Author Archive: Shawn Deyell

Yes, Audition is coming to the Mac!!!

Today on Adobe Labs, we announced that Adobe® Audition®, the all-in-one professional audio toolset for recording, mixing, editing and mastering, is going to come to the Mac in a future release! Check out the labs page to see video of it in action. If you’re as excited as we are, please sign up to be notified when the beta is available so you can test some of the new features and provide us with your feedback:

Key innovations in the future release of Adobe Audition include native multi-channel support for 5.1 surround sound for professional results, noise reduction and restoration capabilities, significant performance and time-saving improvements, and new audio effects including de-hummer, de-esser, and volume leveler. All of these capabilities are planned to come to Mac users in the next release of Adobe’s comprehensive professional audio editing tool.

Using Audition to save sections of a long audio file into separate files

As anyone familiar with Audition already knows, its depth of features and functionality can sometimes be overwhelming. Because of this we often hear users explain how they stumble upon a time-saving feature they never realized had always been there in the application. One of these “hidden” features we hear of most often is the ability to batch export marker ranges as individual files.
This feature is most useful for splitting a long recording into several individual assets, but it can also be used to create unique copies of the sections of audio that are most important within any open audio file. Here’s an example of how this works.

  1. Open an audio file into the Edit view of Audition.
  2. Go to Window > Marker List to open the Markers Panel.
  3. Select a section of audio that you would like to export as its own file.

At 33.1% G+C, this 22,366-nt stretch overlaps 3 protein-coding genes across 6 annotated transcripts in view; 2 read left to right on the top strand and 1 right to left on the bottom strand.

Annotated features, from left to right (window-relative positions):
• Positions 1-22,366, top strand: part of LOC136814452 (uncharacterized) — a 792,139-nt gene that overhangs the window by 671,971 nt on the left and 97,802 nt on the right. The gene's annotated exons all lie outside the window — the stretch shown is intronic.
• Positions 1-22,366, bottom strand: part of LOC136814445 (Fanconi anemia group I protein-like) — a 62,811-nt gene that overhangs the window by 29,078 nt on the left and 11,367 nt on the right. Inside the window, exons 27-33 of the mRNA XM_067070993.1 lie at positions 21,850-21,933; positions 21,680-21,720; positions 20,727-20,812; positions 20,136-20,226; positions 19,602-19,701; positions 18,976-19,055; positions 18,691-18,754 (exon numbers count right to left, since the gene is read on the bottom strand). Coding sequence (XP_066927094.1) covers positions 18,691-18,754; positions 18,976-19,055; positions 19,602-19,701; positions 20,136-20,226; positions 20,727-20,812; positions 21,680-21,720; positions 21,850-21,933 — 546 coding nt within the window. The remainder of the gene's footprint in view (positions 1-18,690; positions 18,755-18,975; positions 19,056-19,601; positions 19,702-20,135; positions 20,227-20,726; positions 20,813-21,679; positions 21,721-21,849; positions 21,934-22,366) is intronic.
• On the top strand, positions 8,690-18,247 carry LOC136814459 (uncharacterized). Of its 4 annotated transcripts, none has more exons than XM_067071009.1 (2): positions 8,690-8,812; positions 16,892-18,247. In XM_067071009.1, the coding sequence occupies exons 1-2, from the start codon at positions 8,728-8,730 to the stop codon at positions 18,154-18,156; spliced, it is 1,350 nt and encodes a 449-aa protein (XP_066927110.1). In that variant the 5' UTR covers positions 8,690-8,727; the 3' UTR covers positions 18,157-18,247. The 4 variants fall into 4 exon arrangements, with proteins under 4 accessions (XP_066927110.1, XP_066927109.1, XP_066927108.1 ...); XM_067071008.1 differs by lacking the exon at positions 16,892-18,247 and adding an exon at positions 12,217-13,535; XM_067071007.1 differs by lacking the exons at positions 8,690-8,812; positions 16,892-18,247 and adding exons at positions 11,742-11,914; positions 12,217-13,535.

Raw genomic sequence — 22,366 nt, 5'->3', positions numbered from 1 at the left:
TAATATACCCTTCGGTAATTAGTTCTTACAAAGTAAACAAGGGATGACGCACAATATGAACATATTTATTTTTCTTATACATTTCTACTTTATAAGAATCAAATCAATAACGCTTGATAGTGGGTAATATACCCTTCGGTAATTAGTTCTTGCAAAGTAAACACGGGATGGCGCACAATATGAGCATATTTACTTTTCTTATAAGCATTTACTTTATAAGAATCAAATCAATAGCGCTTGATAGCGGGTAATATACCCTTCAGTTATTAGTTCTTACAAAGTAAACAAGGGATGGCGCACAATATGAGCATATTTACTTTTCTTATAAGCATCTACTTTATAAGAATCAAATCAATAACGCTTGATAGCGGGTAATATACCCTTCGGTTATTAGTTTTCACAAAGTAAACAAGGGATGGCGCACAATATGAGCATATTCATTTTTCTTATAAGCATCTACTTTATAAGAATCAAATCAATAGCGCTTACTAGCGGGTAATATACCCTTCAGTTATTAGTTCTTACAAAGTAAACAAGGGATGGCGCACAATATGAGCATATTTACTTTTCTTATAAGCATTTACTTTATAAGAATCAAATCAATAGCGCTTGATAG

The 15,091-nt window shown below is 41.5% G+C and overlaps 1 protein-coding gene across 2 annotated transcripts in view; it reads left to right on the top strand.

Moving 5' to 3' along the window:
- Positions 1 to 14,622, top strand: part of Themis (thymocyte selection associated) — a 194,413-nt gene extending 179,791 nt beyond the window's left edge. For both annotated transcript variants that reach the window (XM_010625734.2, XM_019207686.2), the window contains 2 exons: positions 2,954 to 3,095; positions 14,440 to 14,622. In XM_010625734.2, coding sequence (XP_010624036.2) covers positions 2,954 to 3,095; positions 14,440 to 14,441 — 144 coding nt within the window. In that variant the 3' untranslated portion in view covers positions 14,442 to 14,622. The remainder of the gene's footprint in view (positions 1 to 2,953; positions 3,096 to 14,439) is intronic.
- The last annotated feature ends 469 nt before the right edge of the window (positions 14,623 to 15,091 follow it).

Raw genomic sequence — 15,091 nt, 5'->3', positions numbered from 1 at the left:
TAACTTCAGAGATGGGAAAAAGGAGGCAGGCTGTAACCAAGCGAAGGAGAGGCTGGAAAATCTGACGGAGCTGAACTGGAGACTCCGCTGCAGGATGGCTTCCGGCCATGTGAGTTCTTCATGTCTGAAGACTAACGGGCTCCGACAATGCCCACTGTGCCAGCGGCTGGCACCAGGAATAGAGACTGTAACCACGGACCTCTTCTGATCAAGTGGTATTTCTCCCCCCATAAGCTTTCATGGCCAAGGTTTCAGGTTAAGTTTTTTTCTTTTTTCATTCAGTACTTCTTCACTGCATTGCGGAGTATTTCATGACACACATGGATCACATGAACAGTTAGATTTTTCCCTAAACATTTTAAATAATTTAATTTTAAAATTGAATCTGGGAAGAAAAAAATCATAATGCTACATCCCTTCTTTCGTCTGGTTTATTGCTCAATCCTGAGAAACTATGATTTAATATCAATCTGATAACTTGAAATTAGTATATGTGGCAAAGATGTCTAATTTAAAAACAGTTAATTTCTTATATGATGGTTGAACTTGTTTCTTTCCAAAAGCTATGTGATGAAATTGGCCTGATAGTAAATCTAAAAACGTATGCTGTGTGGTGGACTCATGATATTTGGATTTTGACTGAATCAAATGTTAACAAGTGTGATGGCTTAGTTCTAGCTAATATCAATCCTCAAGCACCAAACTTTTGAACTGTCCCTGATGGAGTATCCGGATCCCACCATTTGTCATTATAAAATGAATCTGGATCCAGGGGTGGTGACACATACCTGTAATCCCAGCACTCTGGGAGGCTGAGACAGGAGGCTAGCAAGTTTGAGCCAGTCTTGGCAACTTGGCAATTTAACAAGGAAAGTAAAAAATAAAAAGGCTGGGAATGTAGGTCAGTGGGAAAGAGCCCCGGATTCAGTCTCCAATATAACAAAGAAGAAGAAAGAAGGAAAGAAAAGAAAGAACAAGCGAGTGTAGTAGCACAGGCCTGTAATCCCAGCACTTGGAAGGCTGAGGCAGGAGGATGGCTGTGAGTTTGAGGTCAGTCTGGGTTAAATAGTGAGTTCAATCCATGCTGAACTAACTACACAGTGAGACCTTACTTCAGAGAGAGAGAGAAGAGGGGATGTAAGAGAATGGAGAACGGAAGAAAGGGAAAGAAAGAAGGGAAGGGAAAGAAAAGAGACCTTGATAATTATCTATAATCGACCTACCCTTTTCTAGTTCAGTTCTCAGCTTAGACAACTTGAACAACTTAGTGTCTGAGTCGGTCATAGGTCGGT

4. Click the F8 key on your keyboard or click the “Add Marker” button in the Markers Panel.
  5. Repeat steps 3 and 4 for each section of audio you wish to export as a new file.
  6. When you are done marking each section, go to the Markers Panel and give each marker its own name (Label) or leave them with the default generic marker labels.
  7. Select the marker ranges you wish to export (CTRL or SHIFT + click each marker).
  8. Click the “Batch Export Marker Regions” button which is at the bottom of the Markers Panel with a floppy disk icon. If this button is disabled it means you either do not have any markers selected or you have individual point markers chosen and not ranges (range markers will always have a begin and end time).
  9. When the Batch Process Marker Ranges dialog appears you can choose to either “Save to files”, or add a certain amount of silence to the start and end of each marker. For the purpose of this walk-through, choose “Save to files”.
  10. Next, you can choose if you want to use the Marker label as the filename, or set your own Prefix and Sequence Start number for all exported files.
  11. Once you have the naming convention chosen, choose the destination of where the individual files will be saved and set your export format and options.
  12. Click OK to export your new audio files.
  13. Browse to the folder you exported your new files to and take the next steps to burn them to CD, email them to clients, archive them for later or continue editing each asset in Audition.

This is a feature that has been around since the days of Cool Edit Pro and continues to be a hidden gem for many of our customers. Hopefully this post gets enough exposure to help more of you find and take advantage of this time saving batch export feature in Audition.
Ron Day
Quality Engineering Lead

New Soundbooth Feature: Match Volume

Matching volume levels across several audio files used to be a challenging and time-consuming task. With the new Soundbooth Match Volume feature, you can now drag your files over to the Match Volume area and automatically adjust the volume levels with just one click. You have the flexibility of choosing to match your files to a specified dB volume or to match them all to the level of one of the selected files. It turns out the human ear hears different frequencies at different levels, so just because two files have the same technical volume levels doesn’t mean they’ll sound the same. But don’t worry, with one check box you can have Soundbooth adjust for this ‘perceived’ loudness.

Shawn Deyell
Program Manager
Adobe Audition & Adobe Soundbooth